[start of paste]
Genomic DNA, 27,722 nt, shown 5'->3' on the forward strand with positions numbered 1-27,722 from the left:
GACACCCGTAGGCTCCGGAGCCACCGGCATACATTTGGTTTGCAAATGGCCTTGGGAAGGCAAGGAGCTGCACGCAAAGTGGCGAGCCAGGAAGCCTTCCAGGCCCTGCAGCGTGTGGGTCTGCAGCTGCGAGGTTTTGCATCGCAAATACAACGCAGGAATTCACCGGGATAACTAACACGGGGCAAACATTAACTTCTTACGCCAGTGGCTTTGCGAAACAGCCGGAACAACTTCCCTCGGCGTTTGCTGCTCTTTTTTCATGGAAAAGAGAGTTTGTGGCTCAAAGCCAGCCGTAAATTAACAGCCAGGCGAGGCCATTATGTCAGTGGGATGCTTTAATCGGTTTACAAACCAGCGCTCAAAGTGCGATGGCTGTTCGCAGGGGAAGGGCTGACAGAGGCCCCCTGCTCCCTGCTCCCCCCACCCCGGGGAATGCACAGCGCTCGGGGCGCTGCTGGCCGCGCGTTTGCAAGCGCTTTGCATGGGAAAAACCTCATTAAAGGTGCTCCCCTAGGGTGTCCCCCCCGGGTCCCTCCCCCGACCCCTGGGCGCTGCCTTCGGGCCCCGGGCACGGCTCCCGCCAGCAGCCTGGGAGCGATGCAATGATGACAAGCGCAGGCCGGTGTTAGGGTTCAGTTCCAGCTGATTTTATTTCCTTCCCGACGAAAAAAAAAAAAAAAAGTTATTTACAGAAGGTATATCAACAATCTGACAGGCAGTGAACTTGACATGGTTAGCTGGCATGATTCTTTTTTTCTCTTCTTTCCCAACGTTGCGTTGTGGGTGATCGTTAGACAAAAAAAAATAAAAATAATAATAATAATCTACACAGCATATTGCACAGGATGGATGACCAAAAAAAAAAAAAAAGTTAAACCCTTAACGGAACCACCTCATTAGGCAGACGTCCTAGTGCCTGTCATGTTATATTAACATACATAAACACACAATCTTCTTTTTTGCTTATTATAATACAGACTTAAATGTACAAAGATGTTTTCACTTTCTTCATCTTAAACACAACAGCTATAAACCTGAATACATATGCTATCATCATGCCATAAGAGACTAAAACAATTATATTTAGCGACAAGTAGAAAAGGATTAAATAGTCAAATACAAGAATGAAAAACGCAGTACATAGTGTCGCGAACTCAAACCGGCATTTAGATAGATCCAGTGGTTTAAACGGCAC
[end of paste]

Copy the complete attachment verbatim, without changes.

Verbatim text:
Genomic DNA, 27,722 nt, shown 5'->3' on the forward strand with positions numbered 1-27,722 from the left:
GACACCCGTAGGCTCCGGAGCCACCGGCATACATTTGGTTTGCAAATGGCCTTGGGAAGGCAAGGAGCTGCACGCAAAGTGGCGAGCCAGGAAGCCTTCCAGGCCCTGCAGCGTGTGGGTCTGCAGCTGCGAGGTTTTGCATCGCAAATACAACGCAGGAATTCACCGGGATAACTAACACGGGGCAAACATTAACTTCTTACGCCAGTGGCTTTGCGAAACAGCCGGAACAACTTCCCTCGGCGTTTGCTGCTCTTTTTTCATGGAAAAGAGAGTTTGTGGCTCAAAGCCAGCCGTAAATTAACAGCCAGGCGAGGCCATTATGTCAGTGGGATGCTTTAATCGGTTTACAAACCAGCGCTCAAAGTGCGATGGCTGTTCGCAGGGGAAGGGCTGACAGAGGCCCCCTGCTCCCTGCTCCCCCCACCCCGGGGAATGCACAGCGCTCGGGGCGCTGCTGGCCGCGCGTTTGCAAGCGCTTTGCATGGGAAAAACCTCATTAAAGGTGCTCCCCTAGGGTGTCCCCCCCGGGTCCCTCCCCCGACCCCTGGGCGCTGCCTTCGGGCCCCGGGCACGGCTCCCGCCAGCAGCCTGGGAGCGATGCAATGATGACAAGCGCAGGCCGGTGTTAGGGTTCAGTTCCAGCTGATTTTATTTCCTTCCCGACGAAAAAAAAAAAAAAAAGTTATTTACAGAAGGTATATCAACAATCTGACAGGCAGTGAACTTGACATGGTTAGCTGGCATGATTCTTTTTTTCTCTTCTTTCCCAACGTTGCGTTGTGGGTGATCGTTAGACAAAAAAAAATAAAAATAATAATAATAATCTACACAGCATATTGCACAGGATGGATGACCAAAAAAAAAAAAAAAGTTAAACCCTTAACGGAACCACCTCATTAGGCAGACGTCCTAGTGCCTGTCATGTTATATTAACATACATAAACACACAATCTTCTTTTTTGCTTATTATAATACAGACTTAAATGTACAAAGATGTTTTCACTTTCTTCATCTTAAACACAACAGCTATAAACCTGAATACATATGCTATCATCATGCCATAAGAGACTAAAACAATTATATTTAGCGACAAGTAGAAAAGGATTAAATAGTCAAATACAAGAATGAAAAACGCAGTACATAGTGTCGCGAACTCAAACCGGCATTTAGATAGATCCAGTGGTTTAAACGGCAC